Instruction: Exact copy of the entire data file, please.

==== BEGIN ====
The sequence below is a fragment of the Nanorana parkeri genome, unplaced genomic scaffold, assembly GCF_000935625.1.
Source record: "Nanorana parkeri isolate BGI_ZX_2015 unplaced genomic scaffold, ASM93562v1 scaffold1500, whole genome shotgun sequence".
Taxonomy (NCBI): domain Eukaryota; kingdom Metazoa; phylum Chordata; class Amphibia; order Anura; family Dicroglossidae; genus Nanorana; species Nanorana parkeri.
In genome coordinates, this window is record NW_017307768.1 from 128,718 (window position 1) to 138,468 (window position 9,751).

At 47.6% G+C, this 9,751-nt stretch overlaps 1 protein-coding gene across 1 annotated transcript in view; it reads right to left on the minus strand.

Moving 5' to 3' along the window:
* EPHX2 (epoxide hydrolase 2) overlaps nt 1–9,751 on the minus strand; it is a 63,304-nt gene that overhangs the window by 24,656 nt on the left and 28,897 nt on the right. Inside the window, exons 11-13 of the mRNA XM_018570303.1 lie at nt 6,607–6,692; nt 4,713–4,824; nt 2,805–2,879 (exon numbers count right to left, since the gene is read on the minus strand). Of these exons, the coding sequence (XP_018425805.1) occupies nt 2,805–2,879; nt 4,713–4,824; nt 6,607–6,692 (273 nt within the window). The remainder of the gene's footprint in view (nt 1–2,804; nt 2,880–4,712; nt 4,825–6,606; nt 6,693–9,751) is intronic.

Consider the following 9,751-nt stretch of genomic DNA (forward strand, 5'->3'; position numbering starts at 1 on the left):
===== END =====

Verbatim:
The sequence below is a fragment of the Nanorana parkeri genome, unplaced genomic scaffold, assembly GCF_000935625.1.
Source record: "Nanorana parkeri isolate BGI_ZX_2015 unplaced genomic scaffold, ASM93562v1 scaffold1500, whole genome shotgun sequence".
Taxonomy (NCBI): domain Eukaryota; kingdom Metazoa; phylum Chordata; class Amphibia; order Anura; family Dicroglossidae; genus Nanorana; species Nanorana parkeri.
In genome coordinates, this window is record NW_017307768.1 from 128,718 (window position 1) to 138,468 (window position 9,751).

At 47.6% G+C, this 9,751-nt stretch overlaps 1 protein-coding gene across 1 annotated transcript in view; it reads right to left on the minus strand.

Moving 5' to 3' along the window:
* EPHX2 (epoxide hydrolase 2) overlaps nt 1–9,751 on the minus strand; it is a 63,304-nt gene that overhangs the window by 24,656 nt on the left and 28,897 nt on the right. Inside the window, exons 11-13 of the mRNA XM_018570303.1 lie at nt 6,607–6,692; nt 4,713–4,824; nt 2,805–2,879 (exon numbers count right to left, since the gene is read on the minus strand). Of these exons, the coding sequence (XP_018425805.1) occupies nt 2,805–2,879; nt 4,713–4,824; nt 6,607–6,692 (273 nt within the window). The remainder of the gene's footprint in view (nt 1–2,804; nt 2,880–4,712; nt 4,825–6,606; nt 6,693–9,751) is intronic.

Consider the following 9,751-nt stretch of genomic DNA (forward strand, 5'->3'; position numbering starts at 1 on the left):